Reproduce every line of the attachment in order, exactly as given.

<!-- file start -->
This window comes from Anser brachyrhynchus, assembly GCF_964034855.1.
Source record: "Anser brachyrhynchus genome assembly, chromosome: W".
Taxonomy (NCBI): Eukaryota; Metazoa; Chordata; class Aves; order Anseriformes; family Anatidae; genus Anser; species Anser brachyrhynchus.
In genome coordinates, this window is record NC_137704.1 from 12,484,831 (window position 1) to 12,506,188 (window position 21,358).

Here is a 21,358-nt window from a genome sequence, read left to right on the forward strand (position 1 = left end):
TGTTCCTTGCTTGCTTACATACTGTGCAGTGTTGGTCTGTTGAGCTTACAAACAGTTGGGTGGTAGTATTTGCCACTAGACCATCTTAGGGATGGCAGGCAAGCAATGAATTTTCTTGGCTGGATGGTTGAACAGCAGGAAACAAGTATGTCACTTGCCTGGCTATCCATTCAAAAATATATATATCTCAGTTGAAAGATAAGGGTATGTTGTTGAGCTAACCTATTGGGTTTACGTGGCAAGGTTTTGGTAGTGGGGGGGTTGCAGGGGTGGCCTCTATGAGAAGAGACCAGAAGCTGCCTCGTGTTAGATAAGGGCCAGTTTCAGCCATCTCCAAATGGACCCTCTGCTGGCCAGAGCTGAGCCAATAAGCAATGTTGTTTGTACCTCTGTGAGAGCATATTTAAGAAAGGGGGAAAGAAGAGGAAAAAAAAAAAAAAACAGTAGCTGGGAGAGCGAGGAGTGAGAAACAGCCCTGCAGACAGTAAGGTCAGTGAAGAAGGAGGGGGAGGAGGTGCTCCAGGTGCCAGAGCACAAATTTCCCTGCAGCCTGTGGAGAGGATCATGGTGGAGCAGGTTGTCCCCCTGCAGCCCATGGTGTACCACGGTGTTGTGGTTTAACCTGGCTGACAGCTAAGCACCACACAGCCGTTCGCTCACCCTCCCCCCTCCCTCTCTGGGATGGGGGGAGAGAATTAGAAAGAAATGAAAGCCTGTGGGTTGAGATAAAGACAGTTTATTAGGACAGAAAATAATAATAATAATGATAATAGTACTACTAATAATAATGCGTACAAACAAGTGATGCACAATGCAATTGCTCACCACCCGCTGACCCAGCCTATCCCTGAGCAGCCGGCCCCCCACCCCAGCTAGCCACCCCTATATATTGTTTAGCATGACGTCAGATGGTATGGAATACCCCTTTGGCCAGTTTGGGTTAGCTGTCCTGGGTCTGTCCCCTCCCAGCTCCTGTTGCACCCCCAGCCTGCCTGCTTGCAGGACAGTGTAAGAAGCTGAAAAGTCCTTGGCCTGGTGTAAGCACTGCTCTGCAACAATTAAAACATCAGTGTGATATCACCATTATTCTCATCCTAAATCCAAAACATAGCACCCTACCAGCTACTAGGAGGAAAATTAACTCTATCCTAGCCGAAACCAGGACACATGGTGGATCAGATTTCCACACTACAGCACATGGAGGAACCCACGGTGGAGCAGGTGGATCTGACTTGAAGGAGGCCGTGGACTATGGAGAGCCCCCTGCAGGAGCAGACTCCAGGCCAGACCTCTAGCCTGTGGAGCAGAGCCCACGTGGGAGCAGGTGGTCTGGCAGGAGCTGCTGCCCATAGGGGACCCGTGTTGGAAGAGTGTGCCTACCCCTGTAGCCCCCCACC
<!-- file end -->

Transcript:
This window comes from Anser brachyrhynchus, assembly GCF_964034855.1.
Source record: "Anser brachyrhynchus genome assembly, chromosome: W".
Taxonomy (NCBI): Eukaryota; Metazoa; Chordata; class Aves; order Anseriformes; family Anatidae; genus Anser; species Anser brachyrhynchus.
In genome coordinates, this window is record NC_137704.1 from 12,484,831 (window position 1) to 12,506,188 (window position 21,358).

Here is a 21,358-nt window from a genome sequence, read left to right on the forward strand (position 1 = left end):
TGTTCCTTGCTTGCTTACATACTGTGCAGTGTTGGTCTGTTGAGCTTACAAACAGTTGGGTGGTAGTATTTGCCACTAGACCATCTTAGGGATGGCAGGCAAGCAATGAATTTTCTTGGCTGGATGGTTGAACAGCAGGAAACAAGTATGTCACTTGCCTGGCTATCCATTCAAAAATATATATATCTCAGTTGAAAGATAAGGGTATGTTGTTGAGCTAACCTATTGGGTTTACGTGGCAAGGTTTTGGTAGTGGGGGGGTTGCAGGGGTGGCCTCTATGAGAAGAGACCAGAAGCTGCCTCGTGTTAGATAAGGGCCAGTTTCAGCCATCTCCAAATGGACCCTCTGCTGGCCAGAGCTGAGCCAATAAGCAATGTTGTTTGTACCTCTGTGAGAGCATATTTAAGAAAGGGGGAAAGAAGAGGAAAAAAAAAAAAAAACAGTAGCTGGGAGAGCGAGGAGTGAGAAACAGCCCTGCAGACAGTAAGGTCAGTGAAGAAGGAGGGGGAGGAGGTGCTCCAGGTGCCAGAGCACAAATTTCCCTGCAGCCTGTGGAGAGGATCATGGTGGAGCAGGTTGTCCCCCTGCAGCCCATGGTGTACCACGGTGTTGTGGTTTAACCTGGCTGACAGCTAAGCACCACACAGCCGTTCGCTCACCCTCCCCCCTCCCTCTCTGGGATGGGGGGAGAGAATTAGAAAGAAATGAAAGCCTGTGGGTTGAGATAAAGACAGTTTATTAGGACAGAAAATAATAATAATAATGATAATAGTACTACTAATAATAATGCGTACAAACAAGTGATGCACAATGCAATTGCTCACCACCCGCTGACCCAGCCTATCCCTGAGCAGCCGGCCCCCCACCCCAGCTAGCCACCCCTATATATTGTTTAGCATGACGTCAGATGGTATGGAATACCCCTTTGGCCAGTTTGGGTTAGCTGTCCTGGGTCTGTCCCCTCCCAGCTCCTGTTGCACCCCCAGCCTGCCTGCTTGCAGGACAGTGTAAGAAGCTGAAAAGTCCTTGGCCTGGTGTAAGCACTGCTCTGCAACAATTAAAACATCAGTGTGATATCACCATTATTCTCATCCTAAATCCAAAACATAGCACCCTACCAGCTACTAGGAGGAAAATTAACTCTATCCTAGCCGAAACCAGGACACATGGTGGATCAGATTTCCACACTACAGCACATGGAGGAACCCACGGTGGAGCAGGTGGATCTGACTTGAAGGAGGCCGTGGACTATGGAGAGCCCCCTGCAGGAGCAGACTCCAGGCCAGACCTCTAGCCTGTGGAGCAGAGCCCACGTGGGAGCAGGTGGTCTGGCAGGAGCTGCTGCCCATAGGGGACCCGTGTTGGAAGAGTGTGCCTACCCCTGTAGCCCCCCACC